FPC votes to demote Milwaukee Police Chief Alfonso Morales to captain
The commissioners unanimously voted to demote Morales to captain, and to have Assistant Chief Michael Brunson serve as acting chief.
The vote comes after an attorney for Morales called on the commission to delay the decision.
Two weeks ago, the FPC presented Chief Morales with 11 directives to follow at risk of discipline.
On Wednesday, Aug. 5, MPD issued a report on various issues they have with the directives, including concerns that following them could result in lawsuits against the city.
"The Chief intends to review his options following the FPC decision tonight after consulting with his family and lawyers - but he will work with the newly named Chief to make the people of Milwaukee well served," said Attorney Frank Gimbel who has been representing Morales.
Morales was not there in person when the commissioners made the decision Thursday night. He attended by video.
The commissioners had met in executive session and then made this decision to demote the chief in an open meeting that was virtual.
There was not a ton of discussion from the commission before the vote to demote Morales was made.
Some commissioners, when given the chance, did not comment before voting.
Those that did, expressed disappointment in the way he had performed his job.
"You have such a wonderful story and all the other things and to just not do what you said you wanted to do just really makes me said," said Commissioner Ann Wilson.
"It should be no surprise the fact that we have issued directives. It should be no surprise to the fact that I personally don’t feel that you have worked with us as the oversight board," said Commissioner Nelson Soler, who was voted as the new chair of the commission Thursday.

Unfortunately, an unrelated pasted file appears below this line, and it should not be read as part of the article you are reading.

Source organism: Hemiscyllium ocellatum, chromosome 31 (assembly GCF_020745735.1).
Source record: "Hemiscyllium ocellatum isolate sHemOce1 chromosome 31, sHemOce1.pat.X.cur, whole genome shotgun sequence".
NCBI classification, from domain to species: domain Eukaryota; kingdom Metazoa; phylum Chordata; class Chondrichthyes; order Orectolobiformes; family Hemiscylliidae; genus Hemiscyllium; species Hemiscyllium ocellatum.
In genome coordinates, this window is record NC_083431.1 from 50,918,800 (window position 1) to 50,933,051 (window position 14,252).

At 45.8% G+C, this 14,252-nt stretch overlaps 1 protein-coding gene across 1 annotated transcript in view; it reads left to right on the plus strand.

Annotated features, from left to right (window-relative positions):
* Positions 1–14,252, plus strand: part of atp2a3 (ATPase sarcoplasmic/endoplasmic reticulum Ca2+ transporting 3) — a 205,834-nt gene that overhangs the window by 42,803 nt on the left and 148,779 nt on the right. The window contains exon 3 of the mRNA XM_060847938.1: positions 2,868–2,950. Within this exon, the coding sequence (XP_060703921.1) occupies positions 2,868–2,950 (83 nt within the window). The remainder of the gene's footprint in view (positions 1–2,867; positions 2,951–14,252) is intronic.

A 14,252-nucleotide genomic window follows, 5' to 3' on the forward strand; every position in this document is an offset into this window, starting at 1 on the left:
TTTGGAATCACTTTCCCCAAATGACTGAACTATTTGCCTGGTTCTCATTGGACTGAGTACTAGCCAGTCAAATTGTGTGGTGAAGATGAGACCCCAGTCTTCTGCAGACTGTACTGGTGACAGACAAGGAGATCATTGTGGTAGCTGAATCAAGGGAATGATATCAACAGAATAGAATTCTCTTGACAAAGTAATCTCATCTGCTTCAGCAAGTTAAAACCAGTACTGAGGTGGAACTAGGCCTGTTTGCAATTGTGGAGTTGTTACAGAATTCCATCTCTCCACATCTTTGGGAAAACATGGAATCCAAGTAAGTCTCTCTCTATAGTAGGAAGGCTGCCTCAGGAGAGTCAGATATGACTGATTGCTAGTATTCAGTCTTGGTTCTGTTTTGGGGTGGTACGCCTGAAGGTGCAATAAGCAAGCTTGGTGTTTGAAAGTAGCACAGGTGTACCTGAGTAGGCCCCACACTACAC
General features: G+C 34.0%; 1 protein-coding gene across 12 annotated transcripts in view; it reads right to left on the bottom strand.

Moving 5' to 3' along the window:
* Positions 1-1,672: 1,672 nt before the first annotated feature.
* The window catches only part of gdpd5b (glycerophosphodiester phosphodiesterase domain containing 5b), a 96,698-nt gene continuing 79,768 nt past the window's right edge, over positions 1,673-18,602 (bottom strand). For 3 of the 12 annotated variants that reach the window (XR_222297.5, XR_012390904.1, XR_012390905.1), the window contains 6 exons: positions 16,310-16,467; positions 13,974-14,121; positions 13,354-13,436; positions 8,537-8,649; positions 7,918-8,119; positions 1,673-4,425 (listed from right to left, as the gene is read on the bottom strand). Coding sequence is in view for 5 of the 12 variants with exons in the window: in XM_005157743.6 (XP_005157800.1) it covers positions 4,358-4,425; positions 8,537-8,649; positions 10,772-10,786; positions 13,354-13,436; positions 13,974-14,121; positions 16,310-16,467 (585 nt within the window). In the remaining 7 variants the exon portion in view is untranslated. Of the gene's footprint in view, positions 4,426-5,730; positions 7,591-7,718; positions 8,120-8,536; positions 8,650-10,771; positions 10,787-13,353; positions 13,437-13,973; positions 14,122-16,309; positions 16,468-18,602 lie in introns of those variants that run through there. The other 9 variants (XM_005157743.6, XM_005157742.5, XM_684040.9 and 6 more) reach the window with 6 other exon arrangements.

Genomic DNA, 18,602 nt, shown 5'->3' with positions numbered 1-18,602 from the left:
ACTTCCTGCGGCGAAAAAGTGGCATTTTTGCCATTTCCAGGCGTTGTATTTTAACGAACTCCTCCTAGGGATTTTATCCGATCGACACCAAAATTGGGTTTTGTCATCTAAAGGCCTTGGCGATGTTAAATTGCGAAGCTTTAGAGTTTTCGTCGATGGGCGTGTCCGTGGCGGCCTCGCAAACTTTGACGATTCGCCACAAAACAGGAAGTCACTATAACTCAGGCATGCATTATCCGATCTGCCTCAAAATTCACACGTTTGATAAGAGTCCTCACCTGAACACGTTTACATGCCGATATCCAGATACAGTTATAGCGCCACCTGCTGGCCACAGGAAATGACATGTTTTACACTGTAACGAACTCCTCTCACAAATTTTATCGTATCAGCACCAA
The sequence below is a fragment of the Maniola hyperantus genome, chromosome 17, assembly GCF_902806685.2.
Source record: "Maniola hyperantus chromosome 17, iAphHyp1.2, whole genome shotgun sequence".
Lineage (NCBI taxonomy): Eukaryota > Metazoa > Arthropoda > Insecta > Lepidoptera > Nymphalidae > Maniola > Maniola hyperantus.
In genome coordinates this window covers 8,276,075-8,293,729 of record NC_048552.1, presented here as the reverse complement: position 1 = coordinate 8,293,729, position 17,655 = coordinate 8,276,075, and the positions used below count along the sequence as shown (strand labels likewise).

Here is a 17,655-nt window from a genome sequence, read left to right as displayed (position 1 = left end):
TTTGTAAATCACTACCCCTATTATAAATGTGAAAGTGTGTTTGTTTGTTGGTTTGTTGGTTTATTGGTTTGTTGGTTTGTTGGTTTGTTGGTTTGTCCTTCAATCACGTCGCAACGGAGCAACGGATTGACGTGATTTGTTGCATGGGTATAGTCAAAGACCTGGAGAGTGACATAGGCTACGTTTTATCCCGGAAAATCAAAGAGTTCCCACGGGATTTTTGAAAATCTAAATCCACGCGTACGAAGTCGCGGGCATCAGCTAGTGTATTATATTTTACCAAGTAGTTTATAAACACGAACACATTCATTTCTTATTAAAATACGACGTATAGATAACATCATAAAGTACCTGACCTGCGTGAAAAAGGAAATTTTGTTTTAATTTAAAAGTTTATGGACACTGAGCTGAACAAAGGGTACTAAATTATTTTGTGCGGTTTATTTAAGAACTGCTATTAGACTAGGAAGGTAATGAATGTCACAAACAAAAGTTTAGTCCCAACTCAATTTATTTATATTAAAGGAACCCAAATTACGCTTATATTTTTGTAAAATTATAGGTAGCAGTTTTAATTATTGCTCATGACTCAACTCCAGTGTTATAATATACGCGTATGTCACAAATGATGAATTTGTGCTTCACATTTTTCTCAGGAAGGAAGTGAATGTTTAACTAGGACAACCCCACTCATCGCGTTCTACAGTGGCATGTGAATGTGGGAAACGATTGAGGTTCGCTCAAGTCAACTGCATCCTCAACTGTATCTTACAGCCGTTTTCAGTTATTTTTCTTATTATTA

"As a new commissioner, if I had known back in December of 2019 what I know now, I would have never seconded the meeting for his reappointment to be taken up, and I would have never cast my vote in support," said Commissioner Ray Robakowski, who accused Morales of lying to the commission and the public.
Following the meeting, when the online broadcast had stopped, the commissioners were still behind closed doors that the media was not allowed to go through, until reporters told officers outside the meeting room there were concerns about open meeting law violations. Officers went and informed the commissioners, the media was then allowed and commissioners came out of the meeting room.
Once they came out, many of the commissioners did not want to answer questions. Neither did Executive Director Griselda Aldrete, who was escorted by two officers.
City Attorney Tearman Spencer was also at the meeting Thursday night. He was asked about what the city would do about a potential lawsuit.
"Well, the City's going to do what the City has to do and whatever happens we'll respond to that," he said.
He was also asked if the directives given to the chief were legal, and he did not answer, saying to reach out to his office. We did reach out earlier Thursday and have not received a response.